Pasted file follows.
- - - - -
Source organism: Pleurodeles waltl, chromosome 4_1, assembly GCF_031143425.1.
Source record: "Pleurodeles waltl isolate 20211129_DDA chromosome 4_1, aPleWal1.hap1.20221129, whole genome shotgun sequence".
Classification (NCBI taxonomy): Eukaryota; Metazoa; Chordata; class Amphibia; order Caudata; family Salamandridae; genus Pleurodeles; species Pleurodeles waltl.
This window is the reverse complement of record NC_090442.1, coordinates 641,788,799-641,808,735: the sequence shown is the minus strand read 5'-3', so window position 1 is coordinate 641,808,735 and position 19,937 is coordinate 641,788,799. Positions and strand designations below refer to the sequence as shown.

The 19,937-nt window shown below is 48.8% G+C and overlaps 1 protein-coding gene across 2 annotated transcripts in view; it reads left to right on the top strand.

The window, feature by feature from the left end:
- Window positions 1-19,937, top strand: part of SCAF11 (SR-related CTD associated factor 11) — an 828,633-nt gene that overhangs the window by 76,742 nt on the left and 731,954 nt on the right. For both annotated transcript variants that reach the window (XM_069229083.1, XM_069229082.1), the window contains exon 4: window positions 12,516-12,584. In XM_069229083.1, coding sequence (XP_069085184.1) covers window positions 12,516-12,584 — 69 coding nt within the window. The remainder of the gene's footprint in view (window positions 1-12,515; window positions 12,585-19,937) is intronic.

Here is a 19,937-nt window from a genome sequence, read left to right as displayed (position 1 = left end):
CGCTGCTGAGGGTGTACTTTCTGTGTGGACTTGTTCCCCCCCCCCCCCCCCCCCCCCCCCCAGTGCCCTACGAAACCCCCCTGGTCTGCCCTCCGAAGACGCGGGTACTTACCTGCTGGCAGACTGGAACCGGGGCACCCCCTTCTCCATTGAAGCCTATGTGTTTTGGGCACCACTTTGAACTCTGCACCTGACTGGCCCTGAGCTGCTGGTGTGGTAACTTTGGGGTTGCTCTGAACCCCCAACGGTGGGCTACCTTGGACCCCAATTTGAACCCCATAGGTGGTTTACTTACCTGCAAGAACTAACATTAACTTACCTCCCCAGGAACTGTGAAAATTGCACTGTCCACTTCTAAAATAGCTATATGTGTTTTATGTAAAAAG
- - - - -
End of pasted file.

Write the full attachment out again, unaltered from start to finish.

Source organism: Pleurodeles waltl, chromosome 4_1, assembly GCF_031143425.1.
Source record: "Pleurodeles waltl isolate 20211129_DDA chromosome 4_1, aPleWal1.hap1.20221129, whole genome shotgun sequence".
Classification (NCBI taxonomy): Eukaryota; Metazoa; Chordata; class Amphibia; order Caudata; family Salamandridae; genus Pleurodeles; species Pleurodeles waltl.
This window is the reverse complement of record NC_090442.1, coordinates 641,788,799-641,808,735: the sequence shown is the minus strand read 5'-3', so window position 1 is coordinate 641,808,735 and position 19,937 is coordinate 641,788,799. Positions and strand designations below refer to the sequence as shown.

The 19,937-nt window shown below is 48.8% G+C and overlaps 1 protein-coding gene across 2 annotated transcripts in view; it reads left to right on the top strand.

The window, feature by feature from the left end:
- Window positions 1-19,937, top strand: part of SCAF11 (SR-related CTD associated factor 11) — an 828,633-nt gene that overhangs the window by 76,742 nt on the left and 731,954 nt on the right. For both annotated transcript variants that reach the window (XM_069229083.1, XM_069229082.1), the window contains exon 4: window positions 12,516-12,584. In XM_069229083.1, coding sequence (XP_069085184.1) covers window positions 12,516-12,584 — 69 coding nt within the window. The remainder of the gene's footprint in view (window positions 1-12,515; window positions 12,585-19,937) is intronic.

Here is a 19,937-nt window from a genome sequence, read left to right as displayed (position 1 = left end):
CGCTGCTGAGGGTGTACTTTCTGTGTGGACTTGTTCCCCCCCCCCCCCCCCCCCCCCCCCCAGTGCCCTACGAAACCCCCCTGGTCTGCCCTCCGAAGACGCGGGTACTTACCTGCTGGCAGACTGGAACCGGGGCACCCCCTTCTCCATTGAAGCCTATGTGTTTTGGGCACCACTTTGAACTCTGCACCTGACTGGCCCTGAGCTGCTGGTGTGGTAACTTTGGGGTTGCTCTGAACCCCCAACGGTGGGCTACCTTGGACCCCAATTTGAACCCCATAGGTGGTTTACTTACCTGCAAGAACTAACATTAACTTACCTCCCCAGGAACTGTGAAAATTGCACTGTCCACTTCTAAAATAGCTATATGTGTTTTATGTAAAAAG